Getting Mindful with Money
by Jessica Graham
[dropcap]T[/dropcap]his might come as a shocking disappointment to some, but waking up doesn’t mean you and your life become magically perfect. How many enlightened masters have also been alcoholics, sexual inappropriate with students, or downright abusive? Clearly, if spiritual awakening made you a perfect person, this wouldn’t be the case. There are different layers of awakening, and some of them are quite simple and human. I’m in the process of waking up around money.
I’ve always had a funky relationship with money. I grew up in a family that never had enough money. When I was little, we were on welfare for a while – back when food stamps actually looked a little like stamps. Even though we didn’t belong to a religious sect, we sometimes got food from the church. I loved it because there was always candy and sugary cereal in the big brown paper bags (we weren’t normally allowed to have luscious Lucky Charms or Count Chocula). We were also that family that held up the line at the grocery store, giving items back until the total was affordable. Honestly all of that was kind of fun as a kid. Plus, it was just the way it was, so I didn’t realize that there was another way of life.
[x_blockquote type=”center”]What seems to have had a negative impact on me was all the fighting and stress around money. There were fights about finances regularly, that sometimes even got physical. [/x_blockquote]
What seems to have had a negative impact on me was all the fighting and stress around money. There were fights about finances regularly, that sometimes even got physical. There was also non-stop upset and worry about money that the adults vocalized to me and my siblings all the time. There was no ease or sense of abundance with money in my childhood. Financial discussion was a treacherous territory.
My main caretakers also worked a ton. I saw adults working constantly (sometimes doing things they enjoyed, but even then, overworking to the point of distaste for whatever they did) but still deeply concerned about money. My dad tended to work hard (he was a boilermaker) and then play hard, spending all his earnings. My mom seemed to work hard, not play much, but still never have enough money. My stepfather worked every day, all day, and seemed to be in financial fear every day and all day. He never took vacations.
Mindfulness of Money
This all led me to become a workaholic with no savings, a propensity to run up credit cards, no clarity about budgets, and a deep terror of finances in general. It’s been the opposite of fun, but I’m not sitting around blaming my parents. It’s my experience that once I am aware of faulty wiring in my brain, I do have the power to change it. It takes work, sometimes a lot of work, but it is absolutely possible. I know this because of what happened in all my relationships, including romantic, work, family, my creative life, and most notably my sex life, when I did the work. They all changed dramatically for the better. So, if I choose to avoid doing the required work – I can only blame myself for the enviable suffering and repeated dysfunctional patterns that follow.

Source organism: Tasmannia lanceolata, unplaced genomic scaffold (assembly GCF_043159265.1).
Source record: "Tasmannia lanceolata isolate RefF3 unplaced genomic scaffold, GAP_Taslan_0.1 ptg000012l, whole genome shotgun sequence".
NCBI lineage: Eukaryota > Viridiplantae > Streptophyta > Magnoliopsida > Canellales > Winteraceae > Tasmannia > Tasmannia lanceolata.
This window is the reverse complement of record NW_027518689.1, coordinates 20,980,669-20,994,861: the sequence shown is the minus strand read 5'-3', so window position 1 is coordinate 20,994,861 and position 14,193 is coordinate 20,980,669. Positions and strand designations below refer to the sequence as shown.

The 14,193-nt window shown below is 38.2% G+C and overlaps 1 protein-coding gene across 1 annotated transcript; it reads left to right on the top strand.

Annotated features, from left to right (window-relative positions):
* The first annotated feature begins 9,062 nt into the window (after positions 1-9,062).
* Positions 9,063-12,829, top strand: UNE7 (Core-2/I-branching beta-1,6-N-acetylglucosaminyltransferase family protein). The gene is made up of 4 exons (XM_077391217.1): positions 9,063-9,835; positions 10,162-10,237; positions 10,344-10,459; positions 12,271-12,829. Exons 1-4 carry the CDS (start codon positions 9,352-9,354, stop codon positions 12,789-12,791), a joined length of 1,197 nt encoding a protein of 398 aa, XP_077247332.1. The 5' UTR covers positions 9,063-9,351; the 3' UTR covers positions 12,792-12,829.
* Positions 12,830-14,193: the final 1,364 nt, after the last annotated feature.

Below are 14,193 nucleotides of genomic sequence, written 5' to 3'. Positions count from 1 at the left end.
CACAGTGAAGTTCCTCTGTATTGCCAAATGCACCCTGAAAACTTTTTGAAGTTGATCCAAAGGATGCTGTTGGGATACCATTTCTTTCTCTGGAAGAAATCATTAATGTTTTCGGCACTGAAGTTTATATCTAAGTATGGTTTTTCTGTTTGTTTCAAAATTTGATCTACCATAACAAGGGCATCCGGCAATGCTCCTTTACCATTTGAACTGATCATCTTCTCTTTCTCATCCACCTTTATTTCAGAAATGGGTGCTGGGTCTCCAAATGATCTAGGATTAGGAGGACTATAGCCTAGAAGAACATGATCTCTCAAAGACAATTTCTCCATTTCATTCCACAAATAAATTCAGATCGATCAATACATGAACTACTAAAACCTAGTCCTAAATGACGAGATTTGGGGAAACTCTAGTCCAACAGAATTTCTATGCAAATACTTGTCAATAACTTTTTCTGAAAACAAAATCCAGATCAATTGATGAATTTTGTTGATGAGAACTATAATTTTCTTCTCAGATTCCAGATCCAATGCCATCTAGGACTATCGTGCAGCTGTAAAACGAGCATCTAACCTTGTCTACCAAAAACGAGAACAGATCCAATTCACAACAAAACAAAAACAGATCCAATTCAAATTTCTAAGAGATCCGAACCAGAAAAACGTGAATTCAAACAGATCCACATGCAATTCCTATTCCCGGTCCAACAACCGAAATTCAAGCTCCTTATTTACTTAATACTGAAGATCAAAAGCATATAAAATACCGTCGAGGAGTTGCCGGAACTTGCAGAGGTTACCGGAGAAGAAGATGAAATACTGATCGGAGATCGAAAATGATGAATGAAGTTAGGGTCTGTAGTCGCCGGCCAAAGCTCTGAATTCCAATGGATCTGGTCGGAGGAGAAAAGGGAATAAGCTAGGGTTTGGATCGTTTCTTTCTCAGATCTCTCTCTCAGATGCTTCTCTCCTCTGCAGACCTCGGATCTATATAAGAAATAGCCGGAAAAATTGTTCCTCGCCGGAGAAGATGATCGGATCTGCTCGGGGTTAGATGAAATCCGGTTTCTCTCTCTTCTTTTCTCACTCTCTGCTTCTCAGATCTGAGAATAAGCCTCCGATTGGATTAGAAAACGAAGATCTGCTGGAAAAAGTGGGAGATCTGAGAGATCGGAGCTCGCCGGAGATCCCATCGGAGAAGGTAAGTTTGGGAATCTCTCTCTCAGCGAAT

Here’s the deal with me and the work I need to do around money. I have been doing it. I’ve been doing it… very… very… slowly. Using my meditation practice to deconstruct and inquire into my emotions and thoughts about money has been incredibly helpful. I no longer wake up with ice cold fear coursing through my body and my mind filled with images of total destitution. I no longer go into an insane panic when my account balance dips dangerously low. I don’t imagine worst case scenarios, or scan through Craigslist looking for some minimum wage job to soothe my anxiety. I’m not afraid of money anymore.
My spiritual work (along with therapy) have removed my financial fears. I’ve gained unconditional love and acceptance of myself through my spiritual practice as well. That sense of self-love and increased self-worth has of course helped to address the old financially-related wounds and conditioning from childhood.
My recovery from financial terror came slowly over the years of my spiritual practice. It was inch by inch, and then one day, I realized I wasn’t terrified anymore. I could lose a gig or have a low balance and not freak out. That’s because I had observed the thoughts and emotions that make up financial fear, and they weren’t the big bad wolves I had once thought. They were just thoughts and feelings.
In the beginning, I still suffered a lot, even with the new awareness that I didn’t have to identify with the mind or emotional states. After a while, the suffering became optional. I could choose if I wanted to go to the dark side and tell myself scary stories about money, or simply take the next right action and not get caught in the mind. Now days, I don’t seem to even have the choice. I just don’t suffer much, or I suffer in such a subtle way that it’s nearly imperceptible.
I also don’t have a deep envy of folks who have lots of money anymore. I used to walk dogs in affluent neighborhoods. One of my many odd (though quite enjoyable) jobs that I crammed into my schedule, trying to make ends meet. I would feel angry and jealous looking at the cars and houses, and then judge myself for those feelings. First the awareness of my suffering came. I became cognizant of the thoughts of envy and the emotional sensations that accompanied them. Then of the same ingredients that made up my judgement of the envy. I would walk the dogs and meditate on this experience. Eventually the judgement fell away and I could just observe the pure envy.